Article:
ANTRIM, N.H. -- When will we ever learn? I asked myself. Every year, a tribal trek brings us to this lovely, plain old town in the Monadnock Mountains. We come with our delusions and matching flimsy summer wear. We forgot how it can rain at the end of summer, sometimes three days in a row, with drenched birches, sweating stone walls and mists settled over the clear waters of Gregg Lake.
We go to bed wearing all our clothes. We huddle around the woodstove -- fireplaces frequently do not function in rented cottages. We tear up weeks of old newspapers to coax the flames. We cadge dry wood from our neighbors.
But this year, our fight for survival was nothing compared to the one going on around us. We got word ofit from the bumper stickers on the cars at Wayno's Supermarket. "Save Camp Sachem Forever," they thundered.
Our lake, small but incomparable, set in a ring of blue hills, was in danger. Its north shore, some 350 acres, long occupied by a Boy Scout camp, was about to be sold to developers.
A solitary defender spoke to me of "progress" and "growth," two words seldom heard in Antrim's 210-year history. Consternation ruffled the colony on the lake shores.
Developers at large in our quiet corner of the world? Condos driving out the loons and herons? Sunsets over Mt. Goodhue blotted out by cluster housing?
Did the town feel the same? We have always worn our hearts on our sleeve about Gregg. The year-rounders have been laconic.
A town-hall meeting "to save Gregg Lake" last month put an end to such questions. It wasn't a town meeting, mind you, which has a protocol as rigid as an arms-control negotiation. This was strictly for "information," and it was called by Marc Tenney, a local farmer whose family has owned land in Antrim since the Revolution. Right beside him at center stage, sharing a large black chest used in town theatricals, was Bob Southall, who moved in at the lake a couple of years ago.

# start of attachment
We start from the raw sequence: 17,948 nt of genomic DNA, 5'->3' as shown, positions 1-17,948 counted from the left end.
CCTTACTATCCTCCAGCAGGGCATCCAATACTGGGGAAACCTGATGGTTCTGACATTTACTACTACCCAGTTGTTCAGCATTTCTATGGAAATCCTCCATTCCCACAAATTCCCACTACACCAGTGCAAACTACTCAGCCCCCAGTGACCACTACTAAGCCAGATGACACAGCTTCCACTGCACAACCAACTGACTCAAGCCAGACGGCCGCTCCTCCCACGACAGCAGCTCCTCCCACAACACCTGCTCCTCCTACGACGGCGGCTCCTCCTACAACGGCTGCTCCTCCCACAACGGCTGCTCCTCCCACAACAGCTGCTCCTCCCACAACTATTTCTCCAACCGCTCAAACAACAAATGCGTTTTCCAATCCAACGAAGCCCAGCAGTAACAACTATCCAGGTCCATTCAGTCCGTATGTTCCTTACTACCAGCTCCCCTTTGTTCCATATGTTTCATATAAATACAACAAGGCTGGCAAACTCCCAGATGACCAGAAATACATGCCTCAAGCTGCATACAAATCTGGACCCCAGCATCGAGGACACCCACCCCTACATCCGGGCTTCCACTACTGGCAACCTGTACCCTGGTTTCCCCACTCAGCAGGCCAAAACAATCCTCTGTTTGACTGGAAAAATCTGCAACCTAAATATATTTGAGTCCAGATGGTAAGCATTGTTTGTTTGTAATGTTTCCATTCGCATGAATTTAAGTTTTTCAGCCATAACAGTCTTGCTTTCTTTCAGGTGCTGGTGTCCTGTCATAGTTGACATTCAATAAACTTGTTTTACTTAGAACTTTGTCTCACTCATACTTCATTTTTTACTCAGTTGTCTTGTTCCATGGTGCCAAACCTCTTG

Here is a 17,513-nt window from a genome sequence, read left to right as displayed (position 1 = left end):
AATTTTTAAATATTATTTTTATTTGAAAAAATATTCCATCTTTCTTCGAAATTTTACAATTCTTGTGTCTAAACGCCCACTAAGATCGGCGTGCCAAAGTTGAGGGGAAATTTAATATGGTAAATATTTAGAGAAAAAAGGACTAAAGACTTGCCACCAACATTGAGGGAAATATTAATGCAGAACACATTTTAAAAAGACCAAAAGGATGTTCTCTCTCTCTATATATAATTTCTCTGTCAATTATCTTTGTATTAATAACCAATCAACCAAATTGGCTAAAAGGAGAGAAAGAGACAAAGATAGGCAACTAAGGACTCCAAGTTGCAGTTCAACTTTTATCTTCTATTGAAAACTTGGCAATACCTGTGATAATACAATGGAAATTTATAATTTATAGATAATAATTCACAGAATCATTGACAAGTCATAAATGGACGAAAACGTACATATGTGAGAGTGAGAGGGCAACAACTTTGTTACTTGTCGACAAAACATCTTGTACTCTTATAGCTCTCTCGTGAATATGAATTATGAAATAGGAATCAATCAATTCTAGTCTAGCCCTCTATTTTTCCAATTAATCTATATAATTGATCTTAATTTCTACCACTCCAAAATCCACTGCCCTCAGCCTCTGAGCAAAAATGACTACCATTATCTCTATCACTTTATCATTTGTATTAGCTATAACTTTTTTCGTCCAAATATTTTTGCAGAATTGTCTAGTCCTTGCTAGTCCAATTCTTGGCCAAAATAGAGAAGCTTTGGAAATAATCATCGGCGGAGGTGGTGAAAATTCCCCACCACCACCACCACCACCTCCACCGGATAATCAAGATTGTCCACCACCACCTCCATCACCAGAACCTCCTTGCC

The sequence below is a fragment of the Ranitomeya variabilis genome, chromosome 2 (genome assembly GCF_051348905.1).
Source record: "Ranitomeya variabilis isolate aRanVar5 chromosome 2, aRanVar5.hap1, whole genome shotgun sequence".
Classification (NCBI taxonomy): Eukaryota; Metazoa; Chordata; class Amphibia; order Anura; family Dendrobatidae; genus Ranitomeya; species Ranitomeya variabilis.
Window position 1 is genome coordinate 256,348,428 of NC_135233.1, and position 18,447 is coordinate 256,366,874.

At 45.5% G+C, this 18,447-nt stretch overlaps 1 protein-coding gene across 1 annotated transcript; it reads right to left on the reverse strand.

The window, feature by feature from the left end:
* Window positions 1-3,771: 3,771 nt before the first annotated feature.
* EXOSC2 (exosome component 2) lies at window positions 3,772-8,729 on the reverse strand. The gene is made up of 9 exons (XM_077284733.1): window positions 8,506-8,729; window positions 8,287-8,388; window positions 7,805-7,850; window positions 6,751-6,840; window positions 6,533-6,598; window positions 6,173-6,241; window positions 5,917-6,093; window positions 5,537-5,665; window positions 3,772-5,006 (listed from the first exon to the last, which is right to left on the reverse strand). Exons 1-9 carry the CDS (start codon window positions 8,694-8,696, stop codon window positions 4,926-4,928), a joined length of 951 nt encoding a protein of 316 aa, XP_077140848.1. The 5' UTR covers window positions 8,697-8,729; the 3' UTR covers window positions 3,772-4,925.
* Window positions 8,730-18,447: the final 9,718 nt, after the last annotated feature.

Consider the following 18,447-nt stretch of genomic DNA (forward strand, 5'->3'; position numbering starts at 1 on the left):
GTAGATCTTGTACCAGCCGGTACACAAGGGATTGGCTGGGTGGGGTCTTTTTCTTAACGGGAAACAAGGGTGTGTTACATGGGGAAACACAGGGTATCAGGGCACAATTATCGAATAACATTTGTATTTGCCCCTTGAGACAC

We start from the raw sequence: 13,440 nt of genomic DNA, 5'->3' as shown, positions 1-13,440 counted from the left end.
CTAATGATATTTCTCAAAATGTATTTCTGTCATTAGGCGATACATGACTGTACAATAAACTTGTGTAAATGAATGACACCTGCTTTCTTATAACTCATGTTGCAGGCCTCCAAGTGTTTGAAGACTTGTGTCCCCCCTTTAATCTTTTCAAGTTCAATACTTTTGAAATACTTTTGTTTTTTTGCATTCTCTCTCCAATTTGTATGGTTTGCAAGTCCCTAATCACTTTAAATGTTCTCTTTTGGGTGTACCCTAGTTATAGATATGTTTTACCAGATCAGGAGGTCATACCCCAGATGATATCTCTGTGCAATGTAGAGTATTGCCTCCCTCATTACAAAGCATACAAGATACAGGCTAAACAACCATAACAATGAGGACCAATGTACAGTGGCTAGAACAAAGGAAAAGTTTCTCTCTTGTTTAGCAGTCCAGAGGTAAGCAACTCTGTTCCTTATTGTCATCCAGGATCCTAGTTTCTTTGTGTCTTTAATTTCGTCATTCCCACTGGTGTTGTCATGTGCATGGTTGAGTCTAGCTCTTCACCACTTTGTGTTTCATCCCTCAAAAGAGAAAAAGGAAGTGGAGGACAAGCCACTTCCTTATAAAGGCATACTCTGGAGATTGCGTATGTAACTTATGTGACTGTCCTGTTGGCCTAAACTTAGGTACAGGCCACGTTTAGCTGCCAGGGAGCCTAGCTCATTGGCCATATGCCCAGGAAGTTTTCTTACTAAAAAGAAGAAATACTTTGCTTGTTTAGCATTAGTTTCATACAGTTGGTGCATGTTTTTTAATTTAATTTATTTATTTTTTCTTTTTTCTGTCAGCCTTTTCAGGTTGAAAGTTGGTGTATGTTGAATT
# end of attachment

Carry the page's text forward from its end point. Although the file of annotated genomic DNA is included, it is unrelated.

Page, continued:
It was a rainy night, but 175 of Antrim's 2,300 residents were on hand.
Tenney explained the non-voting, non-binding nature of the proceedings, and Southhall laid out the options, all of which related to the enormous step of buying the camp -- possibly for $1.2 million, the value put on it by the owners, the Minuteman Boy Scout Council of Lexington, Mass.
Surely someone, I thought, some crusty skinflint would lash out against such wild extravagance, would invoke the sacred consideration of a tax increase.
This was not the case. The people in the hall seemed to be of one mind and to have reached a point where they thought they already owned the land.
The moderator's mother, Beverly Tenney, stood up and brightly inquired about the details of the logging operation they might carry on.
"When I was in Yellowstone Park," she said, "I noticed they leave the logs where they lay. Will we do that?"
The hall cracked up, and Marc Tenney laughingly tried to rein in his impetuous parent. "Mother, we're a long way from that. We haven't bought anything yet."
But the proprietary talk raged on, sweeping away the worry expressed by one woman that the Boy Scouts "resented " the militant bumper sticker because it put pressure on them. They wondered if they should lease the land to a Girl Scout camp, maybe set up a day-care camp, hire a manager and a ranger. What about the increase in taxes?
Carter Procter of one of Antrim's oldest families finally burst out, "I don't want my taxes going up, but I would rather have that happen than to lose the lake. I would like the town to buy the property now and worry about what to do with it later. I would like to see town have that property so my kid, my grandchildren and their grandchildren can enjoy it."
One woman put down her knitting and asked for a show of hands for the purchase. Every one in the hall went up.
Disparaging comments were made about the Boy Scout appraisal. It had been done, for heaven's sake, by someone from Massachusetts -- and in February when the camp road was impassable.
Rachel Reinstein, who was not attending in her capacity as chairman of the board of selectmen, was asked if the Boy Scouts had given the town the right of first refusal. She said they had given their word, but not in writing. It seemed a detail.
The people streamed out of the hall, full of dreams and purpose.
The next day, because of the bad weather, the Gregg Lake Association held its picnic in the Presbyterian church. They raised enough money and voted to offer it to the town to make a proper, New Hampshire survey of the land.
It may be too early to say, but it looks to me as if Antrim, with the town and the lake as one, has embarked on a great adventure of salvation and love.
Mary McGrory is a Washington Post columnist.